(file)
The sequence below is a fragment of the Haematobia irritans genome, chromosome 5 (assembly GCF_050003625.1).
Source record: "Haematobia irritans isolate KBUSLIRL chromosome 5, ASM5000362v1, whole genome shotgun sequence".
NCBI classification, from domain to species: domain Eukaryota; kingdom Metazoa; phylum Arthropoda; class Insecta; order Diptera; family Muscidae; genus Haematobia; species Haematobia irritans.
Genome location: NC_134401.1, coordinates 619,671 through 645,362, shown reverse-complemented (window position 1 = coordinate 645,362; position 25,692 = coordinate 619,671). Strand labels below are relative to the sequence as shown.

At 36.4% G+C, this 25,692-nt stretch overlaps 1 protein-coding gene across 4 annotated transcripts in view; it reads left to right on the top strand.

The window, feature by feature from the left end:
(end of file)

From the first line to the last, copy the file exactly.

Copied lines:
The sequence below is a fragment of the Haematobia irritans genome, chromosome 5 (assembly GCF_050003625.1).
Source record: "Haematobia irritans isolate KBUSLIRL chromosome 5, ASM5000362v1, whole genome shotgun sequence".
NCBI classification, from domain to species: domain Eukaryota; kingdom Metazoa; phylum Arthropoda; class Insecta; order Diptera; family Muscidae; genus Haematobia; species Haematobia irritans.
Genome location: NC_134401.1, coordinates 619,671 through 645,362, shown reverse-complemented (window position 1 = coordinate 645,362; position 25,692 = coordinate 619,671). Strand labels below are relative to the sequence as shown.

At 36.4% G+C, this 25,692-nt stretch overlaps 1 protein-coding gene across 4 annotated transcripts in view; it reads left to right on the top strand.

The window, feature by feature from the left end: